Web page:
Ted Williams? Padres Hall of Fame? Huh?
Well, put me down as someone who likes the idea of inducting both Williams and Ken Caminiti into the Padres Hall of Fame. And I know, I am a contributor to several Padres information outlets.
But I liked the Williams idea from the day the possibility was run past me several months ago.
Despite his issues, Caminiti had the strongest backing of any nominee from the local chapter of the Baseball Writers' Association of America.
Caminiti, the only Padre ever to be voted the National League Most Valuable Player Award, was indeed a unique commodity as a hitter, a fielder and a leader in the clubhouse. His teammates revered Caminiti, who threw everything he had into every chance to play baseball.
He played third base like a linebacker. If the wall stood between him and the ball, he'd literally try to run through it. He didn't just dive for balls to his left and right, he plunged into the ground. Caminiti put so much of himself into every play of every game that his body took a terrible beating.
There was many a day that Bruce Bochy was late in filing lineup cards because there was a question about Caminiti's physical availability. Caminiti would poke his head inside the door to the manager's office and say "I'm in." Caminiti didn't sit when he should have . . . and his teammates knew it.
His devotion to the Padres went far beyond the "Snickers Game" in Mexico. Caminiti was one tough dude every day he put on the uniform.
Did Caminiti have demons? Unquestionably. They led to his early death. But he was also one of the few players of his era to admit he used steroids. Actually, baseball owes him a "thank you." Caminiti let everyone know the game had a problem, because he had a problem.
I'm glad Caminiti will have his night on Aug. 6. I applaud his inclusion into the Padres Hall of Fame.
And I'm equally happy to see Williams honored.
Yes, 99.9 percent of the people in the world of baseball see Ted as a Hall of Famer from the Boston Red Sox.
But he was a San Diegan. And he returned often to San Diego. Remember the 1992 All-Star Game here and the immediate friendship he struck with Tony Gwynn. Tony did. And Ted returned to San Diego several times before November of 1998 to lend his support to the building of what is now Petco Park.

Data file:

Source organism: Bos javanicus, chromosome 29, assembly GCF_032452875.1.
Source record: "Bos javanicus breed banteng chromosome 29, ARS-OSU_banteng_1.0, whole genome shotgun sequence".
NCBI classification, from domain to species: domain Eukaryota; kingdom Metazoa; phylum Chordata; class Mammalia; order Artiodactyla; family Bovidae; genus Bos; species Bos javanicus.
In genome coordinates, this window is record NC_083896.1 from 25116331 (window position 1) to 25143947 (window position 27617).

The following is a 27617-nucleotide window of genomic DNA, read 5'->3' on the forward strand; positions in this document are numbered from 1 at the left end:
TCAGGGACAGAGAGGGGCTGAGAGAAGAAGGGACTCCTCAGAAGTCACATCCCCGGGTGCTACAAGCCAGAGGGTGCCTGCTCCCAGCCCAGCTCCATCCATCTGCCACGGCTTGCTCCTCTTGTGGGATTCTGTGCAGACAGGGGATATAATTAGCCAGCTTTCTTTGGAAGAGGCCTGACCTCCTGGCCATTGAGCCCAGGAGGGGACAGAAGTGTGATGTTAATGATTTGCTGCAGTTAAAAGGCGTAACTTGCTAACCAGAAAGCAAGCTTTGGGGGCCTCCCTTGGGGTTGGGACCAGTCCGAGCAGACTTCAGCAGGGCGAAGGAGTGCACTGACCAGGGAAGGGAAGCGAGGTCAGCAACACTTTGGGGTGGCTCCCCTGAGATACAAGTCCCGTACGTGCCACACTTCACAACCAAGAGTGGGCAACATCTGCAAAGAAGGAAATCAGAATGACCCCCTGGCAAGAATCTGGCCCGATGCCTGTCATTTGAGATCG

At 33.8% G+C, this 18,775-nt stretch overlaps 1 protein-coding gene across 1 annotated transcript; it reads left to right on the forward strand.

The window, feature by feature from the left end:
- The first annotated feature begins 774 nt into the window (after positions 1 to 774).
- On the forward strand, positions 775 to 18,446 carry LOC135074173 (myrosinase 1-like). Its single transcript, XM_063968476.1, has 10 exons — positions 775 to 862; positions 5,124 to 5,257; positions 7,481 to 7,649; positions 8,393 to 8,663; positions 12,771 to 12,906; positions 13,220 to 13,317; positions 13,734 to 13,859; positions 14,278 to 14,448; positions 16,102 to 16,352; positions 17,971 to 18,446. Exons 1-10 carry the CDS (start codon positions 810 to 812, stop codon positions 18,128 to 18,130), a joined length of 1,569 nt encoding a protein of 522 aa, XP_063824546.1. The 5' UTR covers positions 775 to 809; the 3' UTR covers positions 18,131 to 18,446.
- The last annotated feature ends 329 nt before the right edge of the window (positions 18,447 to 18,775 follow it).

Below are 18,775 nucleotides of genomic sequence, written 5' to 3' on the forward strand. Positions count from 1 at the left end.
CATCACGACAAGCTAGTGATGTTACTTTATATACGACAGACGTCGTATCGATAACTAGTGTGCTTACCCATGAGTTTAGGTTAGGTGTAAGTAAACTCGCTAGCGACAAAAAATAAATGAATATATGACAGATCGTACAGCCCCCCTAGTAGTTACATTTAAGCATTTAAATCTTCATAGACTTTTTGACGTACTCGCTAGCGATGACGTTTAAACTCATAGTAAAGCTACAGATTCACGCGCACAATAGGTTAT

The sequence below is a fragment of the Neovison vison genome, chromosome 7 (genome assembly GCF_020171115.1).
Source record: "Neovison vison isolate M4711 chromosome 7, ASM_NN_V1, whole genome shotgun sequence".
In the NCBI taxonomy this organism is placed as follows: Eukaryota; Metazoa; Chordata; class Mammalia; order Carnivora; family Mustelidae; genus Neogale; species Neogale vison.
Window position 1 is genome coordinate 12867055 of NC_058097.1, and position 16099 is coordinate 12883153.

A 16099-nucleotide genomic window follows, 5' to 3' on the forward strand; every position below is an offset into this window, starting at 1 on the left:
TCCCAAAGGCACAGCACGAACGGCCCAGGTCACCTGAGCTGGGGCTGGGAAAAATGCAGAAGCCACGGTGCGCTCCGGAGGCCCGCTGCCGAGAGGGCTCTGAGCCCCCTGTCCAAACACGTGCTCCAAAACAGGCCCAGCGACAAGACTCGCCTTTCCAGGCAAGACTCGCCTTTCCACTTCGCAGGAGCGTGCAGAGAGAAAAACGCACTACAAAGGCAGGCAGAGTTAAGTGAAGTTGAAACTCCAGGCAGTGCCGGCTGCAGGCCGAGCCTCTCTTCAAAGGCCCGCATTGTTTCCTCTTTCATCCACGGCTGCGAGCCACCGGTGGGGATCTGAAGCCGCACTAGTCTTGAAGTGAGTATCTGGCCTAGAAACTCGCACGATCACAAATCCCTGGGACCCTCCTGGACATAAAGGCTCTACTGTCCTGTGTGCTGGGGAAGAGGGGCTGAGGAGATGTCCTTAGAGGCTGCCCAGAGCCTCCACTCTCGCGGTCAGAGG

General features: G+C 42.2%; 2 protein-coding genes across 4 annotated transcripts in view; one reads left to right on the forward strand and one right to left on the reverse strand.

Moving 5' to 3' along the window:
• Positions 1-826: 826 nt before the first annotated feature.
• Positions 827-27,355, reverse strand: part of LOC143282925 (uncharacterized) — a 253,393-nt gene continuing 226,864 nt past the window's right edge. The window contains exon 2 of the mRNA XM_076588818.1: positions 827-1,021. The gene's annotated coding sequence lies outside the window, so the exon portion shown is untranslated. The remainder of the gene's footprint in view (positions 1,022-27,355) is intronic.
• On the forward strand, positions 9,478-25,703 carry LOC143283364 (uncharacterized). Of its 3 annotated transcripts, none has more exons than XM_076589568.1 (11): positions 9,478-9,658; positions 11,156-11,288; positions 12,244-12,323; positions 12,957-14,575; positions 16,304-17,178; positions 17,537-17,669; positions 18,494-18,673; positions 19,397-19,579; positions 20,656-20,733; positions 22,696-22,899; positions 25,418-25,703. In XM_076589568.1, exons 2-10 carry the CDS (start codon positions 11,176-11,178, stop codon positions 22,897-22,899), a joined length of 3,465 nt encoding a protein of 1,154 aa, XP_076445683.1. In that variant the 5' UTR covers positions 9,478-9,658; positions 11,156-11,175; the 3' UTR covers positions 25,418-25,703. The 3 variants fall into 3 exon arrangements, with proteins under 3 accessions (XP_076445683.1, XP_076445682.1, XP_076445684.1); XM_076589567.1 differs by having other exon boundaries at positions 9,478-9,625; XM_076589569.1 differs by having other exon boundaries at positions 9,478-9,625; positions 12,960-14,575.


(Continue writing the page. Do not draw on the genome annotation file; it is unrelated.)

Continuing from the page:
I'm more of a historian, however. I love turning back the clock. The year 1936 was crucial to baseball in San Diego. Less than five years earlier, a Minor League owner folded a fledgling Class D team in San Diego saying "San Diego was a terrible baseball town."
But in 1936 Frank "Hardrock" Lane decided to move his Pacific Coast League franchise to San Diego. And Williams was a senior at Hoover High.
In June, as Williams was preparing to graduate from high school, the Padres asked the 17-year-old to join them. Williams was big news even as a high school player. Lane figured his presence in the Padres lineup would give his franchise a needed boost.
Lane was right. Williams moved straight from Hoover High to the Padres. At the age of 17, he was the youngest player in the PCL by four years and 10 years younger than the league average. The following year he hit .291 with 23 homers . . . as an 18-year-old in what many then called baseball's "third Major League."
Of course, Lane soon sold Williams to the Red Sox. The rest is Boston history. But Williams is the greatest baseball player every born in San Diego. And he was a Padre.
Notes from the scorebook
• Williams will be inducted into the Padres Hall of Fame on July 1 to coincide with the formal opening of the Padres Hall of Fame on K Street. When it opens, Padres history will be chronicled -- all the way back to those 1936 Padres of the PCL.
• Right-hander Colin Rea allowed one run on three hits in eight-plus innings Thursday night in his longest outing as a Padres starter. Padres starting pitchers have a 1.83 earned run average over the last seven games against the Dodgers, Rockies and Mets -- allowing nine runs on 32 hits and 16 walks with 33 strikeouts in 44 1/3 innings. And over the last 22 games, Padres starters have a 2.70 ERA.
• Third baseman Brett Wallace, who was inserted at third because offense is a priority over defense at the moment, is 5-for-9 with three doubles and a homer and three RBIs in the past three games to raise his batting average from .154 to .257.
• Catcher Derek Norris was 3-for-3 with a double, his second homer of the season and a walk Thursday night to end a 3-for-38 drought since April 20.